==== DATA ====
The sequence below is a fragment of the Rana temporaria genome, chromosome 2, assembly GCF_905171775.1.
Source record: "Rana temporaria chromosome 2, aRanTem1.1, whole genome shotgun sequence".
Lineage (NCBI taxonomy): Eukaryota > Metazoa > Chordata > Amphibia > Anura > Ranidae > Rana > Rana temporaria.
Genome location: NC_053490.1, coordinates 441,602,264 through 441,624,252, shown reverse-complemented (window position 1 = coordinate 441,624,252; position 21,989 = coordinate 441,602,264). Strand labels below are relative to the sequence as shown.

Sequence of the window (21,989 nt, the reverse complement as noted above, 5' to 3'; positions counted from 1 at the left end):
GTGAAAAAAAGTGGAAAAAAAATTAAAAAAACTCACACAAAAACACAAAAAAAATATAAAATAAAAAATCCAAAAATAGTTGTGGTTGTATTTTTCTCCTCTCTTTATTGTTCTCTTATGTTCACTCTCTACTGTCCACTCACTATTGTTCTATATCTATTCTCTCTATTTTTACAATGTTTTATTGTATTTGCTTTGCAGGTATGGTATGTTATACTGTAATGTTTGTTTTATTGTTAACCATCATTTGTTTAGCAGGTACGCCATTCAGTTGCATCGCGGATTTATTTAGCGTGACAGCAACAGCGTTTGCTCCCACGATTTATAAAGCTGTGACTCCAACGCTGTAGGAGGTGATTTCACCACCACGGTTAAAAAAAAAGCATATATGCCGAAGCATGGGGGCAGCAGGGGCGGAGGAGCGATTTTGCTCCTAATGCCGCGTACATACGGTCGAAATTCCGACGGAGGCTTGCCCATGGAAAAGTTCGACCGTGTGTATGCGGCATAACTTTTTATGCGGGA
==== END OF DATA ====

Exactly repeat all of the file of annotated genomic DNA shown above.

The sequence below is a fragment of the Rana temporaria genome, chromosome 2, assembly GCF_905171775.1.
Source record: "Rana temporaria chromosome 2, aRanTem1.1, whole genome shotgun sequence".
Lineage (NCBI taxonomy): Eukaryota > Metazoa > Chordata > Amphibia > Anura > Ranidae > Rana > Rana temporaria.
Genome location: NC_053490.1, coordinates 441,602,264 through 441,624,252, shown reverse-complemented (window position 1 = coordinate 441,624,252; position 21,989 = coordinate 441,602,264). Strand labels below are relative to the sequence as shown.

Sequence of the window (21,989 nt, the reverse complement as noted above, 5' to 3'; positions counted from 1 at the left end):
GTGAAAAAAAGTGGAAAAAAAATTAAAAAAACTCACACAAAAACACAAAAAAAATATAAAATAAAAAATCCAAAAATAGTTGTGGTTGTATTTTTCTCCTCTCTTTATTGTTCTCTTATGTTCACTCTCTACTGTCCACTCACTATTGTTCTATATCTATTCTCTCTATTTTTACAATGTTTTATTGTATTTGCTTTGCAGGTATGGTATGTTATACTGTAATGTTTGTTTTATTGTTAACCATCATTTGTTTAGCAGGTACGCCATTCAGTTGCATCGCGGATTTATTTAGCGTGACAGCAACAGCGTTTGCTCCCACGATTTATAAAGCTGTGACTCCAACGCTGTAGGAGGTGATTTCACCACCACGGTTAAAAAAAAAGCATATATGCCGAAGCATGGGGGCAGCAGGGGCGGAGGAGCGATTTTGCTCCTAATGCCGCGTACATACGGTCGAAATTCCGACGGAGGCTTGCCCATGGAAAAGTTCGACCGTGTGTATGCGGCATAACTTTTTATGCGGGA